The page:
Even the most organic music, in the hands of certain players, can take on a completely other-worldly tinge, somehow managing to feel both rooted in reality yet evocative of alien vistas. Reedman Joe Maneri has been exercising that neck of the woods over a fifty-year career that has seen him emerge as one of the progenitors of modern creative music. Where creative music differs from free jazz is that while improvisation is equally paramount, there is nothing to tie it, in any way shape or form, to the jazz tradition. There is rarely a traditional instrumental line-up; and it most certainly does not swing. Still, for the audacious listener, there is much to appreciate in a group of improvisers who daringly mix a more extemporaneous nature with a style that emerges more directly from contemporary classical work. Angles of Repose
represents one such ensemble. If you can put aside preconceptions, and open up to music as something more textural, more timbral, something to be felt as much as heard, then you're most of the way there. Angles of Repose
reconvenes Joe Maneri with son Mat on viola and bassist Barre Phillips, the same trio responsible for '99's Tales of Rohnlief
. While continuing on with the same explorations into the microtonal, with ten unnamed pieces that expand the possibilities of group interplay and communication, this is a somewhat more subdued affair, but while the extremes are more contained, it is no less adventurous.
Improvisations range from miniatures like "Number Seven," a clarinet-bass duet, and "Number Eight," a succinct trio piece, to the more extended "Number Four" and "Number Nine." Individual track descriptions are pointless; this is a work that is meant to be absorbed in toto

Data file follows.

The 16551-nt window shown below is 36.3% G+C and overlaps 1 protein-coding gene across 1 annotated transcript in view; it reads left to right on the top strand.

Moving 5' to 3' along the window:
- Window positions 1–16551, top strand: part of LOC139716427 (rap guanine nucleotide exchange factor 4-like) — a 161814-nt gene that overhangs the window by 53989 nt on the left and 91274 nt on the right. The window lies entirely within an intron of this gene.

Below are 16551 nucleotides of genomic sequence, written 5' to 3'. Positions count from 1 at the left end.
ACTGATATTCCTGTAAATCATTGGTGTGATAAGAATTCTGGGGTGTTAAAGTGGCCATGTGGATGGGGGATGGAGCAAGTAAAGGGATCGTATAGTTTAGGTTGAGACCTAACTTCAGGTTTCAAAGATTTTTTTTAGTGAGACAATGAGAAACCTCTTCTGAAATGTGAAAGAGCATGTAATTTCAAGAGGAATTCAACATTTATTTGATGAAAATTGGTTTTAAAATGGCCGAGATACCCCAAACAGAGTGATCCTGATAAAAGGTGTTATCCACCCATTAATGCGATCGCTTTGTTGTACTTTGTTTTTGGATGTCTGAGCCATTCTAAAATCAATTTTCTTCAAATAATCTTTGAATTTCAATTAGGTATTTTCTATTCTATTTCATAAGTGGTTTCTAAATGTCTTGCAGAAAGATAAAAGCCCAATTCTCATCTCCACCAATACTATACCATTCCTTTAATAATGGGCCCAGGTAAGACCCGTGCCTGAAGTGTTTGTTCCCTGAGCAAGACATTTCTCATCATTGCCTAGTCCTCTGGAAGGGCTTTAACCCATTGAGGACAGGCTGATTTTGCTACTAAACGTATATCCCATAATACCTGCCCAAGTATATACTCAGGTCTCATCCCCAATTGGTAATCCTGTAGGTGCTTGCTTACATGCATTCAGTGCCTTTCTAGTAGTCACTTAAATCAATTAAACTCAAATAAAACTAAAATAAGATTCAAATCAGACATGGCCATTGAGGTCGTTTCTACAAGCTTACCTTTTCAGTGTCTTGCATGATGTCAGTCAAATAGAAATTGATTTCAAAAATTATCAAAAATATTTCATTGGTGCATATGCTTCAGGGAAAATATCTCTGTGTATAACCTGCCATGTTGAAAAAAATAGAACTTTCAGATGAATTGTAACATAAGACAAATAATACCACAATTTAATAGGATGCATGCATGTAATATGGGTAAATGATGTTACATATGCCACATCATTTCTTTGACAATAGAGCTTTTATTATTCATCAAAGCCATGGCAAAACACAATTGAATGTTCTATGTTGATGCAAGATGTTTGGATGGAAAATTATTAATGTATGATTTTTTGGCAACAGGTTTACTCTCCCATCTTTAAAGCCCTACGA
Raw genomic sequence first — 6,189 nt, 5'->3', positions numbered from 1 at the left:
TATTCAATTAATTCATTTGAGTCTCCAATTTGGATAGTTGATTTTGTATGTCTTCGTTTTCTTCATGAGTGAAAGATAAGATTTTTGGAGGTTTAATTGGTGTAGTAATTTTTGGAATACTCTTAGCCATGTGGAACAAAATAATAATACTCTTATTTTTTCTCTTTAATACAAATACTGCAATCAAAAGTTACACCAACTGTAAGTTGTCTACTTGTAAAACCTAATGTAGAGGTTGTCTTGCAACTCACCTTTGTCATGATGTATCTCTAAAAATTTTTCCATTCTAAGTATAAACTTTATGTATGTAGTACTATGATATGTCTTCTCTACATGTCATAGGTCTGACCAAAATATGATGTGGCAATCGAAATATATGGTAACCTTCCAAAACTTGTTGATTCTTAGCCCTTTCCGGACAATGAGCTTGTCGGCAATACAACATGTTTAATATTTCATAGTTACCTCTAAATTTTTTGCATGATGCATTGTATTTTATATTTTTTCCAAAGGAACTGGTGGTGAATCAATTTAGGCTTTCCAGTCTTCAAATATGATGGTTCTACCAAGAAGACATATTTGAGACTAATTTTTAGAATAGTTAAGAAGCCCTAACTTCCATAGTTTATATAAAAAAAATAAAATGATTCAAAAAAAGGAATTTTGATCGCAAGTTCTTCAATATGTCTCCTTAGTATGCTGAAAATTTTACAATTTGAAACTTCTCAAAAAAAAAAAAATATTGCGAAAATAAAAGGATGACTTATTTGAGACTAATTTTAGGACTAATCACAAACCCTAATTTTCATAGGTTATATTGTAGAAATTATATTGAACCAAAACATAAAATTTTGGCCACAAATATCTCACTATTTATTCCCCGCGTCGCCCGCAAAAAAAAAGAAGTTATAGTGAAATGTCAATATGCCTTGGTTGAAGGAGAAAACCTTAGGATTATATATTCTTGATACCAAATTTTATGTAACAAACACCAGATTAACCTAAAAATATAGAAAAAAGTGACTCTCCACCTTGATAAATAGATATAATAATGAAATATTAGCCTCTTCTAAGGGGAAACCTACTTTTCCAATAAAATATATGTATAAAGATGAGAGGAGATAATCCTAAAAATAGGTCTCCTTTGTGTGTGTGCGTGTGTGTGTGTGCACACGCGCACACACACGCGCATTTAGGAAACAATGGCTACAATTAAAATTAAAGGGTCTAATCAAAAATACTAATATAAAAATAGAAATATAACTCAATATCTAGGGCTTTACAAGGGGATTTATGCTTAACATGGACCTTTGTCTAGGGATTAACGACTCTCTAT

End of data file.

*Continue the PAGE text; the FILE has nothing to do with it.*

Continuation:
. Be warned: this is a dark and brooding work, with little levity. While there is, at times, a certain playfulness, especially on "Number Nine," where all three players deftly explore the ranges of their instruments, there is nothing that could be considered remotely joyful about the experience.
One is sometimes surprised by the broad palette of sound coming from so limited a group of instruments. While the prospect of seventy-plus minutes of completely free, atonal and microtonal explorations can be daunting, there is a remarkable variety to be found; the exceptional dynamics and ambiences, which range from dense to spacious, make Angles of Repose
a captivating listen for those who like their music to be free of boundaries and prepossession.
Visit ECM Records
and Universal Classics
on the web.
Number One; Number Two; Number Three; Number Four; Number Five; Number Six; Number Seven; Number Eight; Number Nine; Number Ten
Joe Maneri (alto and tenor saxophones, clarinet), Barre Phillips (double-bass), Mat Maneri (viola)